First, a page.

James R Smith RFA 1/O(X) (ret’d)




Chief Steward ALLEN M. BAGGOTT


A little-known fact in the annals of the RFA is that one of the survivors from the sinking of the White Star liner TITANIC in the early hours of 15 April 1912 actually later served as the Chief Steward aboard RFA PERTHSHIRE and it was thought that some of his background might be worth investigating.




White Star liner TITANIC


TITANIC was the 2nd of 3 sister ships completed in Belfast between 1911 and 1915 for the Owner’s service between Southampton and New York and sailed from Southampton on the 10th April 1912 on her first and only voyage as the largest liner in the world at the time. Among her 898 crew members was Allen M. Baggott a local Southampton man who had signed on the ship on 4 April as one of the Stewards whose task it was to pamper to the needs of the 322 First Class passengers. When the stricken liner started sinking following her collision with an iceberg late on the evening of 14 April, the order was given by her Master to prepare and launch the lifeboats of which there were 20 with a total capacity for 1,179 persons. Unfortunately there were at the time 2,206 persons aboard so already 1,027 of them were doomed! Baggott, still caring for some of the First Class passengers managed to secure a place with them in Lifeboat No: 9 and all of them were among the 711 passengers and crew who were  rescued by ss CARPATHIA when she arrived on the scene over 2 hours after the liner had sunk with the loss of 1,500 lives.



Artistic impression of the TITANIC sinking


Having managed to escape that watery grave in the North Atlantic, Baggott returned to his seafaring life and we next encounter him while he was serving as Chief Steward aboard RFA PERTHSHIRE in late January 1920. The ship was serving in the Mediterranean as an Oiler at the time and was carrying fuel and relief supplies from Malta to Contantinople.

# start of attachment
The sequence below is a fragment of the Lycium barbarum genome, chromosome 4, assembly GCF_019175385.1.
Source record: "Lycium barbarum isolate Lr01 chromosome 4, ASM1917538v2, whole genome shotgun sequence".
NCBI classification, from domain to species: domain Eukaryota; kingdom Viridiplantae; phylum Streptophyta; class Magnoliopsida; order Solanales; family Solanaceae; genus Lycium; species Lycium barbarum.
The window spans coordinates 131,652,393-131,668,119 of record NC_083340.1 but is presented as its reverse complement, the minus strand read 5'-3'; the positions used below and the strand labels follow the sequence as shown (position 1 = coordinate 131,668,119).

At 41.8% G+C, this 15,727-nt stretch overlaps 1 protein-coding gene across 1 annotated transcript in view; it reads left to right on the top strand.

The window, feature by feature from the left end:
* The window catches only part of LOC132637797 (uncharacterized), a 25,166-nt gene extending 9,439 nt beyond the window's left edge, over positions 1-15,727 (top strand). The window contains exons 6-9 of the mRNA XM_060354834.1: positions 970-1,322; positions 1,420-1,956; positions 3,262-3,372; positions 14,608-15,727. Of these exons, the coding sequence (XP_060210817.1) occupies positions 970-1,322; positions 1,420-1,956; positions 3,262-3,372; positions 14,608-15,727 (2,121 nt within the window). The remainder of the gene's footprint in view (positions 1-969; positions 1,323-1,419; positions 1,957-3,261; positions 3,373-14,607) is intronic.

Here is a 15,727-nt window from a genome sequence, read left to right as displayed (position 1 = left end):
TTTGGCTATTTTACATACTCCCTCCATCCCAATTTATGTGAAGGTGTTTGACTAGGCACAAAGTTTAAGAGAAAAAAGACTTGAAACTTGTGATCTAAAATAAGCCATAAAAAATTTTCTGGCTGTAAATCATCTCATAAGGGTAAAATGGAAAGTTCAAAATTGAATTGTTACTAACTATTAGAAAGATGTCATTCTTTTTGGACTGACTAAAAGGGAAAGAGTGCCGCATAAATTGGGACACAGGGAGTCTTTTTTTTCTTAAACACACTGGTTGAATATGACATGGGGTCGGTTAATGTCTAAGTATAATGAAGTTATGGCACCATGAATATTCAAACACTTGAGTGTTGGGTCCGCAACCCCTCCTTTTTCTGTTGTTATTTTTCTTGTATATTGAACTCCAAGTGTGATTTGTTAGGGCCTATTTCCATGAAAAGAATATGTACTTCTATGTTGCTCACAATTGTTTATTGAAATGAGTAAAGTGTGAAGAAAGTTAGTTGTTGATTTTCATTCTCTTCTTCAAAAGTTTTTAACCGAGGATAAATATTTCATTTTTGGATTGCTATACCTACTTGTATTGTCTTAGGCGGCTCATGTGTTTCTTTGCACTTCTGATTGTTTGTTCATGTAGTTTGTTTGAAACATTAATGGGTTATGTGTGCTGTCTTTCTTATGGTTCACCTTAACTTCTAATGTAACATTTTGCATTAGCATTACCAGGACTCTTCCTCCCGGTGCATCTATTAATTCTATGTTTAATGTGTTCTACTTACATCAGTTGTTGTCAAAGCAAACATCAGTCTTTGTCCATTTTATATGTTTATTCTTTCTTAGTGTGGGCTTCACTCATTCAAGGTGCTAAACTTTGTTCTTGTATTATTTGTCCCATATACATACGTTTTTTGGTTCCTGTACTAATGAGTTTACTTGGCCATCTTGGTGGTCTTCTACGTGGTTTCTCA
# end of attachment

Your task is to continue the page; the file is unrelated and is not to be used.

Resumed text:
RFA PERTHSHIRE in Grand Harbour, Malta


On the way there, Baggott was logged by the Master after he was found throwing his clothes overboard while suffering from the effects of liquor. He was confined to his cabin with a guard placed over him to prevent him committing suicide and after a search was made of his cabin, whisky that was found was removed. A day later Baggott was still suffering from alcohol-induced effects and started struggling with his guard, during which damage was caused to his cabin fittings and he was removed from there and placed in confinement in an iron locker forward. On arrival at Constantinople he was taken to the dreadnought battleship HMS IRON DUKE for examination by a Royal Navy Surgeon Lieutenant and was landed to the Naval Hospital ashore for treatment for delirium tremens caused by excessive drinking.

He finally returned to duty aboard his own ship on 12 February for further disciplinary measures and his pay for his time off duty was forfeited.





He appears to have behaved himself until 3 November 1920 when he arrived back at the British Naval Base from being shore in connection with his duties, again under the influence of liquor and the Captain of the Base directed that he be placed aboard the sloop HMS HELIOTROPE for medical examination and detention as being unfit to carry out his duties through his own neglect.





He did not   return to his own ship until 3 days later. The ship finally sailed from Constantinople on 25 November and arrived back at Malta on 1 December that year. On 12 February 1921 the unfortunate Baggott was suddenly taken ill aboard his ship and was examined by the Surgeon Lieutenant from the battleship HMS EMPEROR OF INDIA who advised that Baggott should be taken to hospital immediately, but on his way there he suffered a sudden attack of the fits followed by heart failure and death.





On 15 February 1921 he was buried in an unmarked grave in the Ta’Braxia Cemetery, Malta